Business opening hours

As a general guide you can expect the following; however our local agents will, of course, be able to provide you with precise information.

  • Banks: 8am – 3pm, Monday to Thursday, and 8am – 5pm on Friday.
  • Shops: 8am – 4pm, Monday to Friday, and 8am – 1pm on Saturday, although in some areas many retailers stay open for much longer. (Some shops close between 12 noon and 1pm).
  • Supermarkets: 9am – 7pm Monday – Saturday
  • Spiceland Mall supermarket also opens on Sunday mornings.
  • Government offices: 8am – 4pm, Monday to Friday


Casual, light comfortable clothing is appropriate during the day as well as in the evening. No restaurants expect gentlemen to wear jackets in the evenings. Beachwear should not be worn in the streets or stores. Long trousers and hiking shoes are recommended for hiking. You should be aware that it is an offence for anyone, including children, to dress in camouflage clothing. There are no nude beaches in Grenada so be sure to pack your swimsuit!

Credit cards and currency

Major credit cards are accepted by most hotels, car rental companies, and shops. The Eastern Caribbean Dollar (EC$) is the local currency in Grenada. It is advisable to exchange currency at the banks, as the most favourable exchange rates may not be obtained elsewhere. Many establishments will accept payments in US Dollars with change being given in local currency. However please note that smaller establishments, especially in country areas, may only accept EC Dollars.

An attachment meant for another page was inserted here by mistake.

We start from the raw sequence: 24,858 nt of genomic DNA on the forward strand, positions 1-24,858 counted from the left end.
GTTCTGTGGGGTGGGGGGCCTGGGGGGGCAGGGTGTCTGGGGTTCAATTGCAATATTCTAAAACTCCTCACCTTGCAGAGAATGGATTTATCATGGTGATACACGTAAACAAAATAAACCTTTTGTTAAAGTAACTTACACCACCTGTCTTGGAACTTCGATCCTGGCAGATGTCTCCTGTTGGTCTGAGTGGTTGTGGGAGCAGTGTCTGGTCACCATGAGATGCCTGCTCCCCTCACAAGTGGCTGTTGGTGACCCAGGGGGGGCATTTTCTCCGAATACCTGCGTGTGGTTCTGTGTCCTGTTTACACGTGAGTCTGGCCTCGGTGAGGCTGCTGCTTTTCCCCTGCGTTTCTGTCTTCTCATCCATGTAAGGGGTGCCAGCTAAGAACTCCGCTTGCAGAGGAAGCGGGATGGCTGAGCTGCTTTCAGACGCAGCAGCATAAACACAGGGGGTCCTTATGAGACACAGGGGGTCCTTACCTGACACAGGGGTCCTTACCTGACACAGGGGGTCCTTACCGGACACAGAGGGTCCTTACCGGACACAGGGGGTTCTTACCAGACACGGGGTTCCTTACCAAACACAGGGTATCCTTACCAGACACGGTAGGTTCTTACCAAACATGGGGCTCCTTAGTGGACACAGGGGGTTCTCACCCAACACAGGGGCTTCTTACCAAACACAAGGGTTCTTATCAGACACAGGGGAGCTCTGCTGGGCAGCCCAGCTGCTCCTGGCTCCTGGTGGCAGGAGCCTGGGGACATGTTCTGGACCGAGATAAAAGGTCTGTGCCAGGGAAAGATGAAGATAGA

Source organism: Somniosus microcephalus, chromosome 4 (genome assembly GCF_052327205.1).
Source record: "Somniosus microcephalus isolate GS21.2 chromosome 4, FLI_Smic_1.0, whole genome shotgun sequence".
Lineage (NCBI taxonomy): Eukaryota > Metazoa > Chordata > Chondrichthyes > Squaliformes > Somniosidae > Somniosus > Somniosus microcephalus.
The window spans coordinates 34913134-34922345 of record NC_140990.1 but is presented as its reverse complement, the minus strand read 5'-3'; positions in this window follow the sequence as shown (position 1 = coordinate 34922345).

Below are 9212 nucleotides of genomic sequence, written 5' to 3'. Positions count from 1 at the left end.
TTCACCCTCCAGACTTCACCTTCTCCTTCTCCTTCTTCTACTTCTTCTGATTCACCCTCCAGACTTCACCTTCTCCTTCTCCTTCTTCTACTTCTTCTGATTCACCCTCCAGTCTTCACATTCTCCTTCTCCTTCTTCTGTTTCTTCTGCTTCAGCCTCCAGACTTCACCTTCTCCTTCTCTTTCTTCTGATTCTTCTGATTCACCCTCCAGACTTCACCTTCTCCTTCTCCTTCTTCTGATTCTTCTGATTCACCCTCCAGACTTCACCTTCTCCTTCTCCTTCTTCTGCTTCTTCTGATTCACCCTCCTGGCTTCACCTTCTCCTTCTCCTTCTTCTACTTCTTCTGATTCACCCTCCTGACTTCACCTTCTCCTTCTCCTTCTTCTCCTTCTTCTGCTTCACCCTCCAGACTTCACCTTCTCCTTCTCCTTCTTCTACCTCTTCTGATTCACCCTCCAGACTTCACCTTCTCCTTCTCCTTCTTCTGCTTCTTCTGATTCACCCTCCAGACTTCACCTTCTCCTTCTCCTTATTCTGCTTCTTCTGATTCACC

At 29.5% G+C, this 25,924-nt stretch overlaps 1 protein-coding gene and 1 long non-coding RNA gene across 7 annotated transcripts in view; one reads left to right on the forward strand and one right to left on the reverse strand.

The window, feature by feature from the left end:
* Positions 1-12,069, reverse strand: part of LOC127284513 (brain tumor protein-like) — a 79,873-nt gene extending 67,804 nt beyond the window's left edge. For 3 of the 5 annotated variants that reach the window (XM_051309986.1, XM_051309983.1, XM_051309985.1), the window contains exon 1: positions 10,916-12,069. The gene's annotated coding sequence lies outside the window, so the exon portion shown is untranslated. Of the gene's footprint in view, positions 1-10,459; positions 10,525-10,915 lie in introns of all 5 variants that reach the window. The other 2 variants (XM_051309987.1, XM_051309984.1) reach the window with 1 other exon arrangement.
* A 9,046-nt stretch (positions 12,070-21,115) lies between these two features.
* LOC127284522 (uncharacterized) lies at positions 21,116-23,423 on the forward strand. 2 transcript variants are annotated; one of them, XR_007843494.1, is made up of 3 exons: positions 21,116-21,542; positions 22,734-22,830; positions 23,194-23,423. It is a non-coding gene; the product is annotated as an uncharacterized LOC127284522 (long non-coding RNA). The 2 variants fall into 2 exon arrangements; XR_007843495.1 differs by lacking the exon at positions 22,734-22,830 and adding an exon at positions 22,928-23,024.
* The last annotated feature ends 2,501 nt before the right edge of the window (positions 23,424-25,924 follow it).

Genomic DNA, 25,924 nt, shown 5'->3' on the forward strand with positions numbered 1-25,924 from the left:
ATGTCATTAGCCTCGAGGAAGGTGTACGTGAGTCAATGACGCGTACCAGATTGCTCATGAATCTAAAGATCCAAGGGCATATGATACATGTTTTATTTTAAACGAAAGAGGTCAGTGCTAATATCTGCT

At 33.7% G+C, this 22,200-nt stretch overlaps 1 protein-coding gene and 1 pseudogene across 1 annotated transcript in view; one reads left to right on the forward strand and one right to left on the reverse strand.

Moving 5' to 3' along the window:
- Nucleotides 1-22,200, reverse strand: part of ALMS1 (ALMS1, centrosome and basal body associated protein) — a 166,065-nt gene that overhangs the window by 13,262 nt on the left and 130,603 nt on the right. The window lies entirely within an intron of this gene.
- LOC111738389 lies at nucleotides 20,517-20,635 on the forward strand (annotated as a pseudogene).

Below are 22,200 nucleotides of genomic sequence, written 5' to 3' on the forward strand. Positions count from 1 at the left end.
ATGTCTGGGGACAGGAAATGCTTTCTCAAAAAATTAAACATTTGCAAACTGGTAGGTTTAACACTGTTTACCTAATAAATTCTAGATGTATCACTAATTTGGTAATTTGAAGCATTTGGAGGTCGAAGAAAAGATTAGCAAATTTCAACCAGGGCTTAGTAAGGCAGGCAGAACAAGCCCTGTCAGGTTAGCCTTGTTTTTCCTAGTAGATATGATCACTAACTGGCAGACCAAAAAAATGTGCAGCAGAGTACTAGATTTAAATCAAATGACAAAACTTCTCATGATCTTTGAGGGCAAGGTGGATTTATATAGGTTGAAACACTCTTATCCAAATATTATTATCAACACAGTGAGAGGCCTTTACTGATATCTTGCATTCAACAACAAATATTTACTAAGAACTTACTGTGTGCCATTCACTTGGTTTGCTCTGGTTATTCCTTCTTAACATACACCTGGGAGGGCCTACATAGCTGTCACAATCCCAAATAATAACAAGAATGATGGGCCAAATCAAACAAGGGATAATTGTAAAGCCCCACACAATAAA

We suggest you take US$ or £GB and exchange them for local currency. Obviously, travellers cheques are safer than cash.

There are ATM machines at most banks and you will also find one available at the airport.


We recommend that you pre-book your car or Jeep at the time of booking your holiday. Not only will this guarantee your vehicle but we can often pass on special offers that are not available in resort. Our car hire partners will arrange all the necessary permits and licences as well as insurance, and your vehicle will normally be delivered to, and collected from, your accommodation.

While most of the main roads are in good condition, the quality can vary in country locations and potholes are commonplace. Please note that driving is on the left.

And remember to take your driving licence with you!


Please consult your accommodation fact sheet (which we will send out with your tickets), for details about plugs and sockets etc at your particular hotel or villa.

Medical facilities

There is a General Hospital in St George’s , a smaller hospital in Mirabeau on the East coast and one in Carriacou. Clinics and doctors can be found throughout the island and doctors can generally make hotel visits – your hotel/accommodation will offer any necessary assistance, as will our local agents. Pharmacies are generally well stocked with all the usual medications, but we advise you to take sufficient supplies of any medication that you normally take.

Mosquitoes and other pests